With the first snowfall in the offing and adults and chicks feeding voraciously to steel themselves for migration, an odd and touching event has occurred. We have been able to track the local movements of a pair from their breeding lake to other lakes in the study area. This is not a traditional pair of male and female, but a father and his son who have remained together for an unusual stretch. Hatched on July 1st, the Fawn chick was attended closely by his father from the start. When his mother swallowed a fishing lure and anglers cut the line, leaving her trailing yards of monofilament, she abandoned her mate and offspring for several days to recover. Still his dad remained with the chick and increased his feedings to make up for the absence. (The female survived the ordeal and returned to Fawn Lake afterwards to resume parenting.) Dad continued to feed his son assiduously as he grew, matured and began to take flight. Two weeks ago, however, Fawn Lake was empty of loons. The sharp-eyed residents of Lumen Lake, right next door and almost touching Fawn, reported the sudden appearance of an adult loon and chick that turned out to be the missing father and son from Fawn. The two remained on Lumen for a week or so but then disappeared again. Judith Bloom, who for years has monitored several breeding pairs on huge Lake Tomahawk, e-mailed on Thursday to report that she had found (and ID’d!) an adult and chick feeding in a bay near her home that were not from any territory on Tomahawk (see Judith’s photos). Sure enough, the Fawn father and son had made another appearance in foreign waters.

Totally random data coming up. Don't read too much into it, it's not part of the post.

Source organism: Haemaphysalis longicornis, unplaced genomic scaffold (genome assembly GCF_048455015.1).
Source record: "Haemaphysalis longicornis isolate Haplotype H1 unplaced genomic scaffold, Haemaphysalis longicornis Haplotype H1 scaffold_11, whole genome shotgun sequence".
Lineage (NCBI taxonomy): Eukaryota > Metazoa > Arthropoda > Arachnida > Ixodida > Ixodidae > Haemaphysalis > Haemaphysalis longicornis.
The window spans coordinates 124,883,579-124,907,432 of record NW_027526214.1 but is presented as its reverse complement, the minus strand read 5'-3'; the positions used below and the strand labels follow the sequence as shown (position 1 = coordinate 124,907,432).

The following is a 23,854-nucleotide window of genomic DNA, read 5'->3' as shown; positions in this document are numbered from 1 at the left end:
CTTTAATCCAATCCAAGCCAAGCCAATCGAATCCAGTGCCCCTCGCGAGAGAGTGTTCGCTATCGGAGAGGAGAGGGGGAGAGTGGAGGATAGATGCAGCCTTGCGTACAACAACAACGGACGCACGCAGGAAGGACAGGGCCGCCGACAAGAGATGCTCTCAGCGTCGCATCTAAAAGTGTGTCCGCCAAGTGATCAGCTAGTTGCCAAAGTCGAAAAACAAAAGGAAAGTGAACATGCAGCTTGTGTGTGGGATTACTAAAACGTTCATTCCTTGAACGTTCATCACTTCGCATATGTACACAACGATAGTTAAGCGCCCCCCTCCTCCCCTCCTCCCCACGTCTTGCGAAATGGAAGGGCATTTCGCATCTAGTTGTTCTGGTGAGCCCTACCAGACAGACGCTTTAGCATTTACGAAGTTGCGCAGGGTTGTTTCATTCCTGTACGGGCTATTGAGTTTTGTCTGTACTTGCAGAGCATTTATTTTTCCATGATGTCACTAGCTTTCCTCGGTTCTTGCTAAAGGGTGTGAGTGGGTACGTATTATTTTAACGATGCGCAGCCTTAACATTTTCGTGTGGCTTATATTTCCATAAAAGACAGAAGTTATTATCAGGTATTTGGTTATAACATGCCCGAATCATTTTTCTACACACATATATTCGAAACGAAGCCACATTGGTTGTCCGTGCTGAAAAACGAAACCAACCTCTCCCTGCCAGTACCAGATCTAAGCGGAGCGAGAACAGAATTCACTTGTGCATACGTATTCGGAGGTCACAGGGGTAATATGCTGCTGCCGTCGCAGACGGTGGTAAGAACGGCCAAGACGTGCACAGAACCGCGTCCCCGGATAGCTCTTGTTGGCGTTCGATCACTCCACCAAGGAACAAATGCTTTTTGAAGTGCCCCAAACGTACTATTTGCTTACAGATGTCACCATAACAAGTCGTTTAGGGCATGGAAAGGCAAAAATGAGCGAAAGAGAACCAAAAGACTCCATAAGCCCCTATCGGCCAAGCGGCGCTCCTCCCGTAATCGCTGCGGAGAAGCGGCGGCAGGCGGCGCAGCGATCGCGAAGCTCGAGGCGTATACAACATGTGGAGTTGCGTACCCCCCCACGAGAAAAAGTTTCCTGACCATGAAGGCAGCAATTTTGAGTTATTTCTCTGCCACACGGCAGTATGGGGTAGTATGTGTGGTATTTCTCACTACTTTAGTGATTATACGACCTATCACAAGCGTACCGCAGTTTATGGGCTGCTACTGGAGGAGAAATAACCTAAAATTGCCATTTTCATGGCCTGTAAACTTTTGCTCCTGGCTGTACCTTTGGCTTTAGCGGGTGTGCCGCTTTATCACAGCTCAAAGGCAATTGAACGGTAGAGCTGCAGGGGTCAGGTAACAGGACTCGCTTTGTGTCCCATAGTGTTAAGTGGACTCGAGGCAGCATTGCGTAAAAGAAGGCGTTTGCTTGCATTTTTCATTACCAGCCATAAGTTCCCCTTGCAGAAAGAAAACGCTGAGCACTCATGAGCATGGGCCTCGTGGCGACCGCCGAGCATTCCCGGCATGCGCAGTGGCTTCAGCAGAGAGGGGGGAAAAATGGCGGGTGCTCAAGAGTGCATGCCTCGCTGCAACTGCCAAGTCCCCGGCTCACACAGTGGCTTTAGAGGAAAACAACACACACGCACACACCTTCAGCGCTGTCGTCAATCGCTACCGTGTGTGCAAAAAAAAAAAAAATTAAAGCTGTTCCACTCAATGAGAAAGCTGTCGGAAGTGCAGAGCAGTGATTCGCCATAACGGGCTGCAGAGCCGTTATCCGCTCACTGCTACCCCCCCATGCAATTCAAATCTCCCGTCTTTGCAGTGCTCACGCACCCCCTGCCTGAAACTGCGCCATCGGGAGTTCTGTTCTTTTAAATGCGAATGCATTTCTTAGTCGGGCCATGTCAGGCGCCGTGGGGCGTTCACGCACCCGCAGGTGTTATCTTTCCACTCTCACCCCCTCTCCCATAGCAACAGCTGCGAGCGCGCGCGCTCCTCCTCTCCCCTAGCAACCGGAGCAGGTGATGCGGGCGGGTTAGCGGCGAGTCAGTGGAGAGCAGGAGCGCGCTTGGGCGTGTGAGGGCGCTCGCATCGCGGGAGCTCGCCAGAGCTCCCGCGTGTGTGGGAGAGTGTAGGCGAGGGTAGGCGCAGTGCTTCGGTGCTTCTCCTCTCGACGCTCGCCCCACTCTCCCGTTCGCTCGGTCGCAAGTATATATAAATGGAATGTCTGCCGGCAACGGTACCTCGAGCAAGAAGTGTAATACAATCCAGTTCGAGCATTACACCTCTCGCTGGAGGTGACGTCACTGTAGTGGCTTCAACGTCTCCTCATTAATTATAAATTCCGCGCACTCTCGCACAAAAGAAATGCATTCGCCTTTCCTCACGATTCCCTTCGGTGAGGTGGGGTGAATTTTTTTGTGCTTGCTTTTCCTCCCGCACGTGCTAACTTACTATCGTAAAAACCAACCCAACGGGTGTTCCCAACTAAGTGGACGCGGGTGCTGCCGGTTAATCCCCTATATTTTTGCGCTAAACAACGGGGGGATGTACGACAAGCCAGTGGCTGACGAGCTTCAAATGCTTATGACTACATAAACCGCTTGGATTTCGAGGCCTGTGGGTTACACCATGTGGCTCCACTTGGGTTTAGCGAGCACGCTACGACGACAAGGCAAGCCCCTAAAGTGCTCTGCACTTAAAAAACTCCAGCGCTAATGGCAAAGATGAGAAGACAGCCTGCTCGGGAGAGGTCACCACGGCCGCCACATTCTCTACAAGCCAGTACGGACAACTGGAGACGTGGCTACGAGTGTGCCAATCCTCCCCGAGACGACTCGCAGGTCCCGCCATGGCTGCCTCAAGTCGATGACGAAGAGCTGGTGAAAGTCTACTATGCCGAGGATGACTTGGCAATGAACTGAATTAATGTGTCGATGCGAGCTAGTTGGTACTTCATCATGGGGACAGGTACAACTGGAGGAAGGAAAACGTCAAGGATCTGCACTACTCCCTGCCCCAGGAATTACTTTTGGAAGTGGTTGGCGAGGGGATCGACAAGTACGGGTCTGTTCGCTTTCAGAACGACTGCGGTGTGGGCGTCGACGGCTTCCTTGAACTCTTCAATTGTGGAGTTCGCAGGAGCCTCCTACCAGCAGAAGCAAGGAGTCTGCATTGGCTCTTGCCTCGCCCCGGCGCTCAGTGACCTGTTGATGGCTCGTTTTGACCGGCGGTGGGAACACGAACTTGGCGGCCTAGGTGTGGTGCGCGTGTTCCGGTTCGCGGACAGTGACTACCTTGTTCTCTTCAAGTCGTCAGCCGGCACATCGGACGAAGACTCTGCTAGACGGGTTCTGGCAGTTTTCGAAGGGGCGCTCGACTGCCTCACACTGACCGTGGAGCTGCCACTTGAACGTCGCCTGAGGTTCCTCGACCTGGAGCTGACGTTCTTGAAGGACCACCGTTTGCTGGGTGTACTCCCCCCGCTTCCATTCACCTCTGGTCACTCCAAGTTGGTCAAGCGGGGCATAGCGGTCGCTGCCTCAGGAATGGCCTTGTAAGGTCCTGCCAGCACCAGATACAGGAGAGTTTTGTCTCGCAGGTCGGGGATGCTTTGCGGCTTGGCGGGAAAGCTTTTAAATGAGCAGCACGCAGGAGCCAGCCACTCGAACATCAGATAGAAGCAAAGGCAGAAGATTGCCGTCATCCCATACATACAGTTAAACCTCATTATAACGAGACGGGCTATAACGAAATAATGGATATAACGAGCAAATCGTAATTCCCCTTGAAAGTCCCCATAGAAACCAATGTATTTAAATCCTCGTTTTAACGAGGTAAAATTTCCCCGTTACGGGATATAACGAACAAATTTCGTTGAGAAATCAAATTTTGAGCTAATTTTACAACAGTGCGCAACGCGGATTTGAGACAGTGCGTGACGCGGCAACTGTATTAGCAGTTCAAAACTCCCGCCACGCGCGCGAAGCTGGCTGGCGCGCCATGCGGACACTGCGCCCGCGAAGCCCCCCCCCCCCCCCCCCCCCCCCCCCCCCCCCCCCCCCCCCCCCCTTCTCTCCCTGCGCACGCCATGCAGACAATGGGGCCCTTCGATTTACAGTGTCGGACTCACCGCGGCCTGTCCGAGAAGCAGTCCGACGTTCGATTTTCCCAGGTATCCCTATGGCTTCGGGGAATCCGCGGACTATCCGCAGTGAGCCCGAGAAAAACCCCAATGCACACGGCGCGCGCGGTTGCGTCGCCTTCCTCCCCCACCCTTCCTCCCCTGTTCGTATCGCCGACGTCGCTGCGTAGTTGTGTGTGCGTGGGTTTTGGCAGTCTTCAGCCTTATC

Now, it does happen that parents continue to feed their chicks at 13+ weeks of age. What is unusual is that a parent-offspring pair has remained together on not just one shift to a foreign lake, but two shifts. Moreover, the second shift was a whopper, as the duo flew about 6 miles together to land on Lake Tomahawk. While it is tempting to view this event as a reflection of the trend that is becoming routine in human society — offspring remaining with their parents well beyond the normal age of independence — it might warrant scientific scrutiny. In fact, such “fawning” behavior by a father towards his son makes sense evolutionarily, providing Dad has improved his son’s chances of surviving migration and its first winter while still maintaining his own health. In three to five years, when this chick stands to reach adulthood, we will see if the father’s tireless investment paid off.